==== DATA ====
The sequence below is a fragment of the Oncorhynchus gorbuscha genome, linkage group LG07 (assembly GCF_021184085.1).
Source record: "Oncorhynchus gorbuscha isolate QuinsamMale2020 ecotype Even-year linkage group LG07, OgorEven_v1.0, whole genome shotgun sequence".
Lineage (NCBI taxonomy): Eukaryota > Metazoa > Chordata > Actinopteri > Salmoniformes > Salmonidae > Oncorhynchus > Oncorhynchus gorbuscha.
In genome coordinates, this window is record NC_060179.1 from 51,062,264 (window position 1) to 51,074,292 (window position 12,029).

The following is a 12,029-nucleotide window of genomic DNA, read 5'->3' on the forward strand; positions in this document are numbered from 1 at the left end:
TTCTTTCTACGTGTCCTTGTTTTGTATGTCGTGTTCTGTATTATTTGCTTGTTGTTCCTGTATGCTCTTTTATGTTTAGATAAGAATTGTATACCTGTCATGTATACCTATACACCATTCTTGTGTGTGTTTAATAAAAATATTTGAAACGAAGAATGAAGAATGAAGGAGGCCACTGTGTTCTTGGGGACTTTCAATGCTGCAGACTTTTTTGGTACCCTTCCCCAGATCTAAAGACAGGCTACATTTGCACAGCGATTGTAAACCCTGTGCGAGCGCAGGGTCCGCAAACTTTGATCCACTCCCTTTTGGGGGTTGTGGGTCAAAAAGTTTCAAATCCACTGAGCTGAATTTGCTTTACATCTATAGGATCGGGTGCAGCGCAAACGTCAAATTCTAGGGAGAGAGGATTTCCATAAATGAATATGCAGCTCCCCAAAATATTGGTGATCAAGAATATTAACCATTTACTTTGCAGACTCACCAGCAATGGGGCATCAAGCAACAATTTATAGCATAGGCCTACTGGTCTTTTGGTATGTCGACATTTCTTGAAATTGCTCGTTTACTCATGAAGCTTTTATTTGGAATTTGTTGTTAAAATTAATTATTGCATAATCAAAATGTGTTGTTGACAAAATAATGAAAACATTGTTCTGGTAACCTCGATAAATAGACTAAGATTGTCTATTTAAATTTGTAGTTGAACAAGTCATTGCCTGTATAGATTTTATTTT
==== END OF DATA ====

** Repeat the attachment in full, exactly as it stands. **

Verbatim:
The sequence below is a fragment of the Oncorhynchus gorbuscha genome, linkage group LG07 (assembly GCF_021184085.1).
Source record: "Oncorhynchus gorbuscha isolate QuinsamMale2020 ecotype Even-year linkage group LG07, OgorEven_v1.0, whole genome shotgun sequence".
Lineage (NCBI taxonomy): Eukaryota > Metazoa > Chordata > Actinopteri > Salmoniformes > Salmonidae > Oncorhynchus > Oncorhynchus gorbuscha.
In genome coordinates, this window is record NC_060179.1 from 51,062,264 (window position 1) to 51,074,292 (window position 12,029).

The following is a 12,029-nucleotide window of genomic DNA, read 5'->3' on the forward strand; positions in this document are numbered from 1 at the left end:
TTCTTTCTACGTGTCCTTGTTTTGTATGTCGTGTTCTGTATTATTTGCTTGTTGTTCCTGTATGCTCTTTTATGTTTAGATAAGAATTGTATACCTGTCATGTATACCTATACACCATTCTTGTGTGTGTTTAATAAAAATATTTGAAACGAAGAATGAAGAATGAAGGAGGCCACTGTGTTCTTGGGGACTTTCAATGCTGCAGACTTTTTTGGTACCCTTCCCCAGATCTAAAGACAGGCTACATTTGCACAGCGATTGTAAACCCTGTGCGAGCGCAGGGTCCGCAAACTTTGATCCACTCCCTTTTGGGGGTTGTGGGTCAAAAAGTTTCAAATCCACTGAGCTGAATTTGCTTTACATCTATAGGATCGGGTGCAGCGCAAACGTCAAATTCTAGGGAGAGAGGATTTCCATAAATGAATATGCAGCTCCCCAAAATATTGGTGATCAAGAATATTAACCATTTACTTTGCAGACTCACCAGCAATGGGGCATCAAGCAACAATTTATAGCATAGGCCTACTGGTCTTTTGGTATGTCGACATTTCTTGAAATTGCTCGTTTACTCATGAAGCTTTTATTTGGAATTTGTTGTTAAAATTAATTATTGCATAATCAAAATGTGTTGTTGACAAAATAATGAAAACATTGTTCTGGTAACCTCGATAAATAGACTAAGATTGTCTATTTAAATTTGTAGTTGAACAAGTCATTGCCTGTATAGATTTTATTTT